• I enjoy writing
  • Writing allows me to figure things out about what to say
  • Trying to express myself, if I haven’t thought through the subject without recently writing about it is next to impossible
  • Writing about things which bothers me, allows me to better process those things
  • Journalling can be done largely as a private process (even things like a blog) rather than a social process.
    • In cases where journalling happens where people may see it, and may comment on it, I find considering it private is actually helpful

I think that covers some basic points.  I won’t really go too deeply into any of them now.  These are my points.  They make sense to me.  It also in part explains why so many people want to “fix” my website, and why I really don’t give a darn about what they are saying, not because their suggestions are not helpful, but because their suggestions miss that for me text is what I most easily work in, and the website will change as demand changes, not to change demand.

Figure out if it is doing that for you

This is a lot more difficult, and I guess there are things which you have to look at.  The list I wrote about why I journal are the things which I actually find I do get out of writing.  But there are also things which I could look at in terms of writing journal type stuff which I might consider worth writing for:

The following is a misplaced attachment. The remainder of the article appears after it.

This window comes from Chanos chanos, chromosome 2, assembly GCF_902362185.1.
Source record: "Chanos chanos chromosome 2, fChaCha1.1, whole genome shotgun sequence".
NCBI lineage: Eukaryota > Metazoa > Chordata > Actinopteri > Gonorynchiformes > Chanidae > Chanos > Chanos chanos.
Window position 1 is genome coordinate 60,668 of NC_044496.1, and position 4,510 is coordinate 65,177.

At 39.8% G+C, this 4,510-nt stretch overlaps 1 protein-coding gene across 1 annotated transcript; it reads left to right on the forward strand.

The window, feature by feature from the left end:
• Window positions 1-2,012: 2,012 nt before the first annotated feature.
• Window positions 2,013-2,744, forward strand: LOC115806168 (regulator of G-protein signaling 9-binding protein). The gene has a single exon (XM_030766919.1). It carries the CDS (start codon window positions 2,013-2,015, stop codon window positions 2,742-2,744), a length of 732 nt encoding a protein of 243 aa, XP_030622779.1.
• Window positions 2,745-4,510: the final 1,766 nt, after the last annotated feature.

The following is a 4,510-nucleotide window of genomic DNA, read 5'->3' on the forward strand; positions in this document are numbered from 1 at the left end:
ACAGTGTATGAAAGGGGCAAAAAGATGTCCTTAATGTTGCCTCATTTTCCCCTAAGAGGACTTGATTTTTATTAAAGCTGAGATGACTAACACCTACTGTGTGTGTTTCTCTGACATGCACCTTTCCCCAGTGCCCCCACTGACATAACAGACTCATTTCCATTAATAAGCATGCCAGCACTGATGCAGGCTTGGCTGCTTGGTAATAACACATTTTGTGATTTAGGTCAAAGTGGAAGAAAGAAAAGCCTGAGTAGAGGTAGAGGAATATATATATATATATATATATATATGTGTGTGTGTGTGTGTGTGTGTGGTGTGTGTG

• It’s good for you
  • It calms you down
  • It allows you to move forward
  • It helps with growth
  • It makes you happier

And so the list goes on.  The problem with this list is it’s not actually borne out by experience.  Well, it’s not borne out by experience on a consistent basis.  If I actually aim for any of these things, pretty much with any of the work which I do, I find that I find pretty much everything ends up being “not worth doing”.

It might be worth opening up your journal on the start of your journalling journey, and just write what you hope that it will give you.  Then as you go on, write out what it actually is giving you.

Every single one of those listed items in the first list, which I said are why I am journalling, are far more complex than any of these “wishes” type things.  I think there are at least two reasons for that:

  1. Wishes simply are simpler than reality
  2. For me, thinking in terms of wishes, means thinking of things which are simple
    1. That is, a wish is a simple statement, it needs to be understood simply
    2. Wishes are based on an idealized reality

Reality is messy.  Reality is complex.  But starting from the simple, can lead to a willingness to explore the complex.

Look at how to better get what you want

Here I think I will more talk about myself, because it is the only specifics I probably can provide you.  For me, those wishes might have been helpful in terms of getting me started.